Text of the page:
Breaking out of the shoebox

Isla Cowan 3 October 2014

So, yes, when I was in Primark last week, I did buy pyjamas which say “everybody loves a Scottish lassie” on them. And, yes, it was with the intent of bringing them to University. And, yes, I am now seriously regretting those six precious pounds that I spent. What an earth was I thinking? That this would miraculously make me likeable, that I’d somehow be cool and different because I was from the far and exotic land north of the border?

I’ve come to realise that this act of impulse buying was simply a way of reaching out for something to define me ahead of the long trip to Cambridge. Having relished the thought of leaving school for years, I’m beginning to fear having to leave behind the familiarity of the place. They may not have been the best days of my life (or I really hope they weren’t!) but, at least, I had an identity. I knew who I was, who I was supposed to be.

From the early days of high school, people made assumptions about my personality and, although often accurate, these assumptions ensured that I was shoeboxed into a type of person and a role to fulfil. I was never a funky high-top or a stiletto heel. I was the sensible shoe. I worked hard and took school seriously. However, I know that at Cambridge, I will be among many other sensible shoes, and that that will no longer be my defining trait. I have always had interests and hobbies, such as writing and performance, which I am very passionate about, but, they have never been what I am, rather, things that I do, and my reputation has always been built around my work ethic– the work ethic which has brought us all here.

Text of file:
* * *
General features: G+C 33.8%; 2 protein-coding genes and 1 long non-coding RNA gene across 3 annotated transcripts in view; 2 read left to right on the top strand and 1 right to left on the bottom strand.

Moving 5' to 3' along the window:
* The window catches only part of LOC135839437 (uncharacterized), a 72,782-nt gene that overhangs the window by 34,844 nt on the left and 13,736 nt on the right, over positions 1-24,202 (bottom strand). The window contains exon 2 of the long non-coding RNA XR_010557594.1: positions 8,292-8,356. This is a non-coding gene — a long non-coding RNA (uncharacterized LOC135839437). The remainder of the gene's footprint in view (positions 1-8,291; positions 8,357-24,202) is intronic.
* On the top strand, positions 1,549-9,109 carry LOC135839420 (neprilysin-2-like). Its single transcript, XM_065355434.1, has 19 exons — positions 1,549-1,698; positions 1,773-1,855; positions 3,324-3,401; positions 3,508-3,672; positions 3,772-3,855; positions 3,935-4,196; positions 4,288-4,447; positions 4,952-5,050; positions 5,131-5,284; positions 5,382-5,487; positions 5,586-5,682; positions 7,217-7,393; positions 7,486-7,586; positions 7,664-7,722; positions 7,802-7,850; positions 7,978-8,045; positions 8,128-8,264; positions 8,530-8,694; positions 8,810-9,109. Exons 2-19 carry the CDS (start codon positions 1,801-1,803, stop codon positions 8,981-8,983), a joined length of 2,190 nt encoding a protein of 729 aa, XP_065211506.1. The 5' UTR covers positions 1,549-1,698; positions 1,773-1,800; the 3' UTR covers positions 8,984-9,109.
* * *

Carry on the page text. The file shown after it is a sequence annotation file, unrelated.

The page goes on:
As cliché as it sounds, I do hope I will “find myself” at University as a whole world of opportunities is opening up to me. I think I will still bring the embarrassing pyjamas, yet, I now hope that at my college I will not remain “the Scottish lassie” for long but become a real person, who exists outwit the limitations of a shoebox. And, hopefully, in three years time, I can look back at my pyjama choice and laugh at that insecure, lost little girl.